The Red Deer River anchors recreational fishing in the Red Deer County and features quite a diversity of game fish: brown trout, goldeye, mountain whitefish, northern pike, sauger and walleye, with the occasional lake sturgeon as a bonus.

Fishing Near Red Deer Experiences

Lacombe residents attempt to reel in world record for oversized fishing lure

Lacombe residents attempt to reel in world record for oversized fishing lure

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Fishing Near Red Deer Experiences

Lacombe residents attempt to reel in world record for oversized fishing lure

The massive replica of the Len Thompson Five of Diamonds lure marks company’s 90th anniversary.

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Extend Your Fishing Trip

Extend Your Fishing Trip

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Fishing Near Red Deer Experiences

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With the exception of brown trout, which are a species that originated in Europe, all these species are native to the Red Deer River. The brown trout were stocked in the Red Deer River below Gleniffer Reservoir by the provincial government dating back to 1932, with supplemental plantings of wild brown trout transplanted from the Bow River in 1992. They suffered a set back from devastating floods in 1995 and 2005 and are slowly recovering in numbers but are still a major draw because of their large 22 inch+ size. Trophy size brown trout of this size are rare in western Canada.

In Red Deer

Generally, float trips take place above the City of Red Deer and below the Dickson Dam on the Gleniffer Reservoir, in what’s called a “tailwater” section noted for its stable flows. This section of the Red Deer River is a beautiful stretch of water in a very scenic, pastoral setting.

The Red Deer River has two major tributaries below Gleniffer Reservoir: the Little Red Deer River and the Medicine River.

The Little Red Deer River is a popular destination for brown trout fishing, as well as brook trout and mountain whitefish, with the odd bull trout.

The mouth of the Medicine River at its confluence with the Red Deer River is popular for pike, walleye, sauger, brown trout and mountain whitefish. Gleniffer Reservoir doesn’t boast great fishing but offers up pike, walleye, mountain whitefish and the odd brown trout.

The Mitchell Pong (formerly Waskasoo Park Pond) at Heritage Ranch is home to a number of different species of trout and was last stocked in 2013. Although no longer stocked, Bower Ponds is still a favourite of some local anglers and has even had 20 pound pikes fished out of it!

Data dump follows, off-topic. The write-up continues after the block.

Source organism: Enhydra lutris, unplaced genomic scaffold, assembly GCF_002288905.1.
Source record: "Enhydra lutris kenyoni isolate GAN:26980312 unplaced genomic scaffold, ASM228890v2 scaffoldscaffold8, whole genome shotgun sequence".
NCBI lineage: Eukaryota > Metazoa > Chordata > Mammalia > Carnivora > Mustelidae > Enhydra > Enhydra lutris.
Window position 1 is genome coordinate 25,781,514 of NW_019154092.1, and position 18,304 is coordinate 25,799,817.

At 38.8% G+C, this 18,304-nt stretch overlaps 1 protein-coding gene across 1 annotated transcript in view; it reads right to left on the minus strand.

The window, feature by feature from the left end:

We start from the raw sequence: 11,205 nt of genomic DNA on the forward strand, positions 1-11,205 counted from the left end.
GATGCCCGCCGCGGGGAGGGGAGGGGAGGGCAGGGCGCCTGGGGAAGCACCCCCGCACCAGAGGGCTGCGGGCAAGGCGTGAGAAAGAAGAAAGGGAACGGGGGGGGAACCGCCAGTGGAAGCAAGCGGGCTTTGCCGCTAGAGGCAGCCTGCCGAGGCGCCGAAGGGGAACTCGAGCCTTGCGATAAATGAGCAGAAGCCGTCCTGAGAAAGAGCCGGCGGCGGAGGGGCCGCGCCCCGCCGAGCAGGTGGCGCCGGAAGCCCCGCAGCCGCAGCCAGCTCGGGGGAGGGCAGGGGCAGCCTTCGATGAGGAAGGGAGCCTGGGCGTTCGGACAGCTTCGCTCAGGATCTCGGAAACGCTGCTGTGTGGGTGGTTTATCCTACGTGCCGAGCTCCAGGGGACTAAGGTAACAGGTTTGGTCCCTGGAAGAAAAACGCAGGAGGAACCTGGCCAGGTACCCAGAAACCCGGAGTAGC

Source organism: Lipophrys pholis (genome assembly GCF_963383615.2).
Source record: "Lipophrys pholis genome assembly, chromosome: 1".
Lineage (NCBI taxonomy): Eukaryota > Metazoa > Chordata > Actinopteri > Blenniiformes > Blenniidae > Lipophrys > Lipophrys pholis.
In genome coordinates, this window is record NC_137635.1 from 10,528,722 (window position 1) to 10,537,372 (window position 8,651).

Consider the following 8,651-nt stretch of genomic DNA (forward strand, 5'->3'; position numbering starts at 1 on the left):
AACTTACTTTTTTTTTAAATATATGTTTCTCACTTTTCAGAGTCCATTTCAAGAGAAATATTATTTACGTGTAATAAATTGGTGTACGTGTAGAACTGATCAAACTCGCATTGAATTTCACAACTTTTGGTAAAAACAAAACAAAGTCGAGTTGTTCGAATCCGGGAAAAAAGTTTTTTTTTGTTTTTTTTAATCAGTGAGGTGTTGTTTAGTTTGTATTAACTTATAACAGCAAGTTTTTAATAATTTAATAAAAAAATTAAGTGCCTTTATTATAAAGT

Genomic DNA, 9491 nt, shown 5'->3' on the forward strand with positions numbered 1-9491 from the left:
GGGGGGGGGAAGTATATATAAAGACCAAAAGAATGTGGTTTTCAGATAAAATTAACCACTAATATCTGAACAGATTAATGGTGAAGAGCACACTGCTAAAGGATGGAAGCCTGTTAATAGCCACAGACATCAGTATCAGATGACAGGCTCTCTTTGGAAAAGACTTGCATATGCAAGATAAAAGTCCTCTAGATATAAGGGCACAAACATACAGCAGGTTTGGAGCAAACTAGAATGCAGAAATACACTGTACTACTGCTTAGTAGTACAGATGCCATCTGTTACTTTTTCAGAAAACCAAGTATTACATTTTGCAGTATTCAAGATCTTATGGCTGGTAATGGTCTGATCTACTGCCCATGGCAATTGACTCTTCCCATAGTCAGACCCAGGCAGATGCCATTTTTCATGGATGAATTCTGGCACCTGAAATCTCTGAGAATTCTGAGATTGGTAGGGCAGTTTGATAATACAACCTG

Outside the City

There are a couple of key lakes in the area, Gull Lake and Sylvan Lake, both of which are popular destinations of provincial significance.

Gull Lake features excellent fishing for northern pike and walleye during the open water season while Lake Whitefish are the main draw during the ice fishing season and attract thousands of anglers annually; burbot and northern pike are also very popular hard-water target species, as well as yellow perch.

Pike, walleye, yellow perch and Lake Whitefish are the main drawing cards for Sylvan Lake. Sylvan Lake has grown in popularity in Alberta’s fishing circles during the last decade as a go-to lake for both walleye and Lake Whitefish.

Pine Lake is another popular local lake, featuring a yellow perch fishery.

The Dickson Trout Pond in Spruce View is stocked yearly with large amounts of rainbow trout and is even home to some northern pike. Bennett’s Pond in Red Deer County was last stocked with rainbow trout in 2017, Crooked Creek last stocked with brown trout in 2002, and Schrader Creek last stocked with brown trout in 2004. Stocked lakes are popular with locals during all season of the year, and they provide a stable recreational base for locals in particular.

CLOSURE - Effective Immediately
March 16, 2020

Please be advised that Tourism Red Deer's offices are now closed to the public, effective immediately given the rapidly-evolving situation with Novel Coronavirus (COVID-19).

This decision will impact visitors to our building, the Alberta Sports Hall of Fame and also affect access to the rest stop and public washrooms adjacent to our offices.

We do not make this decision lightly and do so with the health and safetly of our staff and visitors in mind. The closure will remain in place until further notice.

Currently, our team will continue regular work on-site and will be available to answer questions via phone or e-mail during regular office hours.

Phone: 403-346-0180

Please continue to check our website and social media feeds for updates moving forward.
For COVID-19 news, updates and resources, please visit the following page >